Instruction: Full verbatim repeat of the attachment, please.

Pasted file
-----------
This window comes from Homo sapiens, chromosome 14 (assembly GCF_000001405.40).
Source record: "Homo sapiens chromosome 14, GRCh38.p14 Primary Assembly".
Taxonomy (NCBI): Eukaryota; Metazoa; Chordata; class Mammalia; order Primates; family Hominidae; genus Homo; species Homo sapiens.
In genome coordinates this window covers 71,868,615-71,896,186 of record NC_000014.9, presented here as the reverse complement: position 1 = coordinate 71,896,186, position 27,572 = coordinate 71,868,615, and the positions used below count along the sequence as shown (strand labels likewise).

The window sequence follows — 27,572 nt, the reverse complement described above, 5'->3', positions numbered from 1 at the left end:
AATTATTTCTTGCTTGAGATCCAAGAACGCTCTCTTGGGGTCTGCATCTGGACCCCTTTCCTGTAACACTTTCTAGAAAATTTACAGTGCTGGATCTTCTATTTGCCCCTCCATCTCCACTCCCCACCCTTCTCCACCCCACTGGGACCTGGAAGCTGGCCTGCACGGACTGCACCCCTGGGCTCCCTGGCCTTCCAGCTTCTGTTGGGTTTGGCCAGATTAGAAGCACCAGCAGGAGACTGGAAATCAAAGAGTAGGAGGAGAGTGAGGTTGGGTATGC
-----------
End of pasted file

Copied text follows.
This window comes from Homo sapiens, chromosome 14 (assembly GCF_000001405.40).
Source record: "Homo sapiens chromosome 14, GRCh38.p14 Primary Assembly".
Taxonomy (NCBI): Eukaryota; Metazoa; Chordata; class Mammalia; order Primates; family Hominidae; genus Homo; species Homo sapiens.
In genome coordinates this window covers 71,868,615-71,896,186 of record NC_000014.9, presented here as the reverse complement: position 1 = coordinate 71,896,186, position 27,572 = coordinate 71,868,615, and the positions used below count along the sequence as shown (strand labels likewise).

The window sequence follows — 27,572 nt, the reverse complement described above, 5'->3', positions numbered from 1 at the left end:
AATTATTTCTTGCTTGAGATCCAAGAACGCTCTCTTGGGGTCTGCATCTGGACCCCTTTCCTGTAACACTTTCTAGAAAATTTACAGTGCTGGATCTTCTATTTGCCCCTCCATCTCCACTCCCCACCCTTCTCCACCCCACTGGGACCTGGAAGCTGGCCTGCACGGACTGCACCCCTGGGCTCCCTGGCCTTCCAGCTTCTGTTGGGTTTGGCCAGATTAGAAGCACCAGCAGGAGACTGGAAATCAAAGAGTAGGAGGAGAGTGAGGTTGGGTATGC